February 22, 2016
A never-ending cycle of rebates, unsustainable eating, and cheap food: How do we break the cycle if even the big guys can’t do it?
Johns Hopkins Center for a Livable Future researchers outline how the desire to eat ethically and locally often cannot be realized because of how options are limited by large institutions
If you’ve ever eaten a school lunch or at a hospital, chances are you’ve tasted the menu from one of the three largest food service companies – Sodexo, Aramark, or the Compass Group – which together raked in $33 billion in revenue in North America in 2014. Institutional food service is big business, and every move these companies make creates waves in the industry. Research from the Johns Hopkins Center for a Livable Future details the constraints that institutions face when trying to change their food procurement policies.
“Institutional food policies not only have a significant potential to directly affect the economic and physical infrastructure of the current food system; accurately and widely marketed efforts may also generate broader awareness and discussion of the impacts of the current food system and the potential benefits of transitioning to a more regionalized and sustainable one,” says co-author and CLF policy program officer, Claire Fitch.
Because they are so large, food service management companies are well positioned to insist on volume discounts from food manufacturers. Management companies are able to negotiate these low prices through the formation of group purchasing organizations within their procurement or supply management divisions. In these arrangements, institutions’ food purchases are often controlled and restricted to certain vendors to maintain group purchasing power and discounted pricing. Rebates and volume discounts are major hurdles for institutions trying to purchase regionally or sustainably produced food, yet many consumers are not aware of their influence, Fitch and co-author Raychel Santo write.
Most group purchasing organizations independent of food service management companies require their clients to buy at least 80% of their products through pre-approved vendors, a practice that is called “buying on contract.” When food service management companies are involved, the requirements for on-contract purchases can be as high as 100%. Food service managers have reportedly received incentives or bonuses from management companies for buying an increased percentage of their total product from approved vendors. This can present a problem for independent, regional farms. If institutions try to procure food from these farms, it may cost more initially and jeopardize the compensation of food service employees.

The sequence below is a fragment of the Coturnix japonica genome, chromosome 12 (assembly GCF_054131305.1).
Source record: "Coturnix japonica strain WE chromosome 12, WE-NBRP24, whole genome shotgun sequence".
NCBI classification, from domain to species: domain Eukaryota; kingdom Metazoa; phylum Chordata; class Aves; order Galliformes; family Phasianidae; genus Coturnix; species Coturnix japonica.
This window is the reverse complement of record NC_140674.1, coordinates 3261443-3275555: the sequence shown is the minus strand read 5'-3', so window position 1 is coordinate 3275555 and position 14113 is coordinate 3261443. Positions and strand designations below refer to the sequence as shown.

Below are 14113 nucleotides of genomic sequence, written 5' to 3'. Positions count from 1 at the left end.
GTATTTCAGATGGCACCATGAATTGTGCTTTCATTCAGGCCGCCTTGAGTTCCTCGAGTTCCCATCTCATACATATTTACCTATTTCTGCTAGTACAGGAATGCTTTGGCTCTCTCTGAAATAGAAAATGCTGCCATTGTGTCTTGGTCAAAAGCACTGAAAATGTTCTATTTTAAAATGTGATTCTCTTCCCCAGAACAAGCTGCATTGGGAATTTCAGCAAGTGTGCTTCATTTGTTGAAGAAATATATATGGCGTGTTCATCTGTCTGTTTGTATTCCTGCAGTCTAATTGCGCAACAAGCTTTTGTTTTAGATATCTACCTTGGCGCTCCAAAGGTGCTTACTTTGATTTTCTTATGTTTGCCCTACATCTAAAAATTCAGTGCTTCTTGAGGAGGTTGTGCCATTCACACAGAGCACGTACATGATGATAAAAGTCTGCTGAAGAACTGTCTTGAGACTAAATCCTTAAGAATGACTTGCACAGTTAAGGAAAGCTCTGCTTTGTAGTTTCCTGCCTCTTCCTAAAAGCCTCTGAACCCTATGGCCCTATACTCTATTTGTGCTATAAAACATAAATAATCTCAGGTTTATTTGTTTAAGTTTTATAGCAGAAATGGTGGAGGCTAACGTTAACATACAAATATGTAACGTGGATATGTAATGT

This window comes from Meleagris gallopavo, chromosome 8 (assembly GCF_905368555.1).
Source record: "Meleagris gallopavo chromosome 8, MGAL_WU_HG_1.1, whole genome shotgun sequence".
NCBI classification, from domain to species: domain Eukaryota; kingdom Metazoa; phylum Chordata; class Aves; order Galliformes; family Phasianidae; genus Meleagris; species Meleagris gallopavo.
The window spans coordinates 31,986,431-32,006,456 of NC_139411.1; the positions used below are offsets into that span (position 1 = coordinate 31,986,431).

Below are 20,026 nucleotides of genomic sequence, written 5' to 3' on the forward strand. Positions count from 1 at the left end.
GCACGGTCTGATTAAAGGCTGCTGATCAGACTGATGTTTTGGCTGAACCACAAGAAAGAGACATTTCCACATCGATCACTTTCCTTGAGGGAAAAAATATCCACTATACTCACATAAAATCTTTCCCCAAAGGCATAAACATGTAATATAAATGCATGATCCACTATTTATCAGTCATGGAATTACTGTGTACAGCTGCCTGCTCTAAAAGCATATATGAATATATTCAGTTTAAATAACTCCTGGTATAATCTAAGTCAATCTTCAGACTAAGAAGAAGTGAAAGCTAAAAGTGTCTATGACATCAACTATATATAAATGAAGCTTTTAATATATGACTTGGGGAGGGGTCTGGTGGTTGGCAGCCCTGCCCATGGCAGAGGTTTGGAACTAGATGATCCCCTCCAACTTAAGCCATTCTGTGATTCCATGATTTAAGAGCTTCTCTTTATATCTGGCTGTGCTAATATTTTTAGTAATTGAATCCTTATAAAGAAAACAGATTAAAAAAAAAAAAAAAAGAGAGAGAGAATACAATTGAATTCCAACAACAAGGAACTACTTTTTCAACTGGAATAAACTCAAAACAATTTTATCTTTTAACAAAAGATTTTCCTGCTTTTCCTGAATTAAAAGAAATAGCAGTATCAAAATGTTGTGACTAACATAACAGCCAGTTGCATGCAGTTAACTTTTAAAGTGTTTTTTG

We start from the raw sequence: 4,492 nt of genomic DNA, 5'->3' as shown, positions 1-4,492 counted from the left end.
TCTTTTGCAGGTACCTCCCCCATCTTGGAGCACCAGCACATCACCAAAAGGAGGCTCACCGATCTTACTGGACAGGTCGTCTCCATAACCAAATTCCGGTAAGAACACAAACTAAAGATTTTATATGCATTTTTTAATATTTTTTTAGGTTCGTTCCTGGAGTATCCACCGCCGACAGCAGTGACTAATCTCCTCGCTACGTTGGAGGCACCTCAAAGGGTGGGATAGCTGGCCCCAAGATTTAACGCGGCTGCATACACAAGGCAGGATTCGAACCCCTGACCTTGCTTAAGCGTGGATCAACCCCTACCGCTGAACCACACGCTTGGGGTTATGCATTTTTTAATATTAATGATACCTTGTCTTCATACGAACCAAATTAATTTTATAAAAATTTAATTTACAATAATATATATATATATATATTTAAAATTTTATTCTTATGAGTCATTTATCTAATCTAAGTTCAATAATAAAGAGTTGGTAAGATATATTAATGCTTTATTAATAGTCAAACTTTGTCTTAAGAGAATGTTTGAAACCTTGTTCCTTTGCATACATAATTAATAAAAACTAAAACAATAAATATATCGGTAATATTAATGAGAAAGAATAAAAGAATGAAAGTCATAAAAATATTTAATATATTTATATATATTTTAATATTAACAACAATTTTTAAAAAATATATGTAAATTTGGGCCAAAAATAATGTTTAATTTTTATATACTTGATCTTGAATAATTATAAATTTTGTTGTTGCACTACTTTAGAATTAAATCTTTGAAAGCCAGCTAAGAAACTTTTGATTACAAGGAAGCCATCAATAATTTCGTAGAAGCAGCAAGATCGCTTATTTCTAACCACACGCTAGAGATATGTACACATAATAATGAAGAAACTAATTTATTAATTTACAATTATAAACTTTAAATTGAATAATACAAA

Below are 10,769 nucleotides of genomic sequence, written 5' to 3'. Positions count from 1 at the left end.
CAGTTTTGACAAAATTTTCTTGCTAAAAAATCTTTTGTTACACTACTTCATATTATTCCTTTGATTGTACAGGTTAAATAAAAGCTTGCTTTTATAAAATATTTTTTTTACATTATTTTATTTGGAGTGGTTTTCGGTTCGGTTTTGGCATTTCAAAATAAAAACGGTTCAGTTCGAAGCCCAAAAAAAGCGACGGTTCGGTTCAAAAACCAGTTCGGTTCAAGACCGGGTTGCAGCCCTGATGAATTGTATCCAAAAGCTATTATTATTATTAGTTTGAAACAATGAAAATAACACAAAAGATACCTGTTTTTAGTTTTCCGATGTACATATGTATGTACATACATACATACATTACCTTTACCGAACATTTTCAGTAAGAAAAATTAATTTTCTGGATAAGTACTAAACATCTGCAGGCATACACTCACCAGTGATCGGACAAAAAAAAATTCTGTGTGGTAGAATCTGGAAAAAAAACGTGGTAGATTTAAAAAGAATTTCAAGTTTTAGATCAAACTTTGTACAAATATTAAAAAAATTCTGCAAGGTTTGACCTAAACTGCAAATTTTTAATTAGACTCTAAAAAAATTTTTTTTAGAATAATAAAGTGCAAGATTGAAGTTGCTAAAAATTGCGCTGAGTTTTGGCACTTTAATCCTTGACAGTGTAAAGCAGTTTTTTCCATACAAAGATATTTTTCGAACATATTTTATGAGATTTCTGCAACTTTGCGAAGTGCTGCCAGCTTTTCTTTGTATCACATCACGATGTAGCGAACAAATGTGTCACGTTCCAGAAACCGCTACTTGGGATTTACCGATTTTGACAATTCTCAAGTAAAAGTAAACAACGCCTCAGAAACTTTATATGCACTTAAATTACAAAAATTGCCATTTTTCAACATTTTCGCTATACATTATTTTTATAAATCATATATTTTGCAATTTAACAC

Food service management companies also profit from off-invoice Volume Discount Allowances—or rebates—from food suppliers. Group purchasing organizations independent of food service management companies may also secure discounts or rebates, which may be fully or partially redistributed to institutions. Due to a lack of transparency surrounding the amount or percentage value of rebates and discounts, it is nearly impossible to investigate the percentage of savings (if any)—in the form of rebates or discounts—that food service management companies and group purchasing organizations return to institutions.
These rebates have been the topic of recent investigations and growing public concern. The District of Columbia recently investigated Chartwells—owned by Compass Group USA—for claims that it fraudulently kept rebates from food manufacturers and distributors that the company was supposed to return to public school districts. In June of 2015, Chartwells paid a $19.4 million settlement to the Washington, D.C., school district. In 2010, New York State investigated Sodexo for similar claims, resulting in a $20 million settlement that was distributed to the affected school districts and public universities.
The report also describes food service management companies’ restrictions on the number of sources schools can use to purchase foods, explaining that companies “tend to restrict purchases to the larger, industrial food producing companies,” instead of regional food producers that are less likely to have the economic power to enter into rebate agreements with food service companies. Vendors that do not pay rebates rarely appear on the list of approved vendors of food service companies, creating a conflict of interest.
For example, for a regional produce wholesaler to enter the institutional food market, she must increase the price she charges the institution so she can also pay the food service management company a rebate, which they may give back to the institution.
Santo adds, “A large-scale shift among hospitals, schools, universities, and other public institutions to procure regionally and more sustainably produced food has the potential to change the U.S. food system substantially. The vast purchasing power and educational opportunity provided by institutions for assisting in this transition remains to be tapped.”
By highlighting the socioeconomic, environmental, health, social justice, and animal welfare impacts of the current food system and the potential benefits that could come from transitioning to a more regionalized and sustainable one, the authors of the report released today seek to inform the development, implementation, and education surrounding better institutional food service procurement policies.
“An Overview of Institutional Food Procurement and Recommendations for Improvement ” was written by Claire Fitch and Raychel Santo.